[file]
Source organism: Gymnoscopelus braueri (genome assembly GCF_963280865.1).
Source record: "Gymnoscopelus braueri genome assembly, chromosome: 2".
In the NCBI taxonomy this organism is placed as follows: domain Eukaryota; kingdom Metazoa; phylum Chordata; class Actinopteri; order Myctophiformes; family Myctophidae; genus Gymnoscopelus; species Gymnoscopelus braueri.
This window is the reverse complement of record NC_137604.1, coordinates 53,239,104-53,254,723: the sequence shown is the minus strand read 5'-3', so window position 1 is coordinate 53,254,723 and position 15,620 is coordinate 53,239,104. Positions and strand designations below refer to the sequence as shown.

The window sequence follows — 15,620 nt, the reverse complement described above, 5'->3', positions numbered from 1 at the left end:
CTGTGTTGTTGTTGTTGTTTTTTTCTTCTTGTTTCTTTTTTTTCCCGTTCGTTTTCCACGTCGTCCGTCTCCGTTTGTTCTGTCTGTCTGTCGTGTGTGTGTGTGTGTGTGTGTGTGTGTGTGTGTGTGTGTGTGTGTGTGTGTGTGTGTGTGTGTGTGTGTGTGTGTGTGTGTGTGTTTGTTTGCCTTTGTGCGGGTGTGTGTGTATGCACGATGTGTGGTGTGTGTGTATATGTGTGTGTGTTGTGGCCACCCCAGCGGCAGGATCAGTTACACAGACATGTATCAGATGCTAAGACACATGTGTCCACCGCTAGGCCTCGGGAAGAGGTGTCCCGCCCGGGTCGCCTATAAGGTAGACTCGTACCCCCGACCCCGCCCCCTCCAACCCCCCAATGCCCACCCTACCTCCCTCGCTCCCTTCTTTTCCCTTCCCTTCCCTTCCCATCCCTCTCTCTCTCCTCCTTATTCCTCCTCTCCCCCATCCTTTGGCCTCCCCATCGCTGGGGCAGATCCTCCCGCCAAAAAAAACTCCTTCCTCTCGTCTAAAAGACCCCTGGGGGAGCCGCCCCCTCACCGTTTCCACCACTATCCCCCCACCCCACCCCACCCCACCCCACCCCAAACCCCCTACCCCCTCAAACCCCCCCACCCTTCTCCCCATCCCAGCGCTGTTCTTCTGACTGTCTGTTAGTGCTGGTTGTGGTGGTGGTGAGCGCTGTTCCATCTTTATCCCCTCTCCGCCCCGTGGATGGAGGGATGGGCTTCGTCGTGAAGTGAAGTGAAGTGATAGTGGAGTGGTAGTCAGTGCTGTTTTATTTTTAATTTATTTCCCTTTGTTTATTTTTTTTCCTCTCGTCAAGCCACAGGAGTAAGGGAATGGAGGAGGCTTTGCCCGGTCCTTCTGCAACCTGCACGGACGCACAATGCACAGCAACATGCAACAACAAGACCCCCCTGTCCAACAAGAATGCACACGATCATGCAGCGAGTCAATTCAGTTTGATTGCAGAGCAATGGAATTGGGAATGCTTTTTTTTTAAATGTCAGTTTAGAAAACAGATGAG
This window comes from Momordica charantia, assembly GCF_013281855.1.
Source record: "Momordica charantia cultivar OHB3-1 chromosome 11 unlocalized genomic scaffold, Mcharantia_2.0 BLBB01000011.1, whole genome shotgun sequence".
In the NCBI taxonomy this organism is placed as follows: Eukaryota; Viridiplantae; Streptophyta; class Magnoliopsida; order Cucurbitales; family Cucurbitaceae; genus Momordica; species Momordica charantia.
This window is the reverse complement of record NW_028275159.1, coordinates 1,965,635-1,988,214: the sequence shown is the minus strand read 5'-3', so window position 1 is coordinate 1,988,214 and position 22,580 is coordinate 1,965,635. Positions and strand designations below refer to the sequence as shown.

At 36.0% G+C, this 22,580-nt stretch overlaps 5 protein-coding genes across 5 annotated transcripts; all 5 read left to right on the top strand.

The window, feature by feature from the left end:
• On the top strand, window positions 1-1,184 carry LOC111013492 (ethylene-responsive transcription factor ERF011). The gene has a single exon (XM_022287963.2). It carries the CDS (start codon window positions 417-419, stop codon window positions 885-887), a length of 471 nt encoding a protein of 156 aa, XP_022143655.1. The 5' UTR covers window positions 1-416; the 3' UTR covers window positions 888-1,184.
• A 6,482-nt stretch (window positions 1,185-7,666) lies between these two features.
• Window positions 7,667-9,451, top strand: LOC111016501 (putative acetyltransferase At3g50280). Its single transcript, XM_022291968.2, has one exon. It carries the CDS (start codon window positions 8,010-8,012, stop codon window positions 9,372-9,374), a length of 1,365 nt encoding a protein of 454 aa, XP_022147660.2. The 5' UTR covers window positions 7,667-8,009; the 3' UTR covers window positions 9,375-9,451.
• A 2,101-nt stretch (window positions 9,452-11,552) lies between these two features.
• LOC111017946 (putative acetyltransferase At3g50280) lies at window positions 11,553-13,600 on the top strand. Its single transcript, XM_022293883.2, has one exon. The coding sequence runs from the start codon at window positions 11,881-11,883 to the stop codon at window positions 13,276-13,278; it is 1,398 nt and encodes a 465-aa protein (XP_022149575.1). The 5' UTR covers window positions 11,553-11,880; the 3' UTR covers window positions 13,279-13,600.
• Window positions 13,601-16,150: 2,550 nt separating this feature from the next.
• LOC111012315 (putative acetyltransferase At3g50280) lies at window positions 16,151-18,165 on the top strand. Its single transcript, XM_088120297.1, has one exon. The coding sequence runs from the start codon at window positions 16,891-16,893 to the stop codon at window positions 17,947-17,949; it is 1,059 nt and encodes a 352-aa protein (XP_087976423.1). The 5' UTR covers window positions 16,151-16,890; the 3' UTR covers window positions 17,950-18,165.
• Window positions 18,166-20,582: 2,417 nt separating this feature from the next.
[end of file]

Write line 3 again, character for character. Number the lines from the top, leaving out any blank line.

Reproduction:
In the NCBI taxonomy this organism is placed as follows: domain Eukaryota; kingdom Metazoa; phylum Chordata; class Actinopteri; order Myctophiformes; family Myctophidae; genus Gymnoscopelus; species Gymnoscopelus braueri.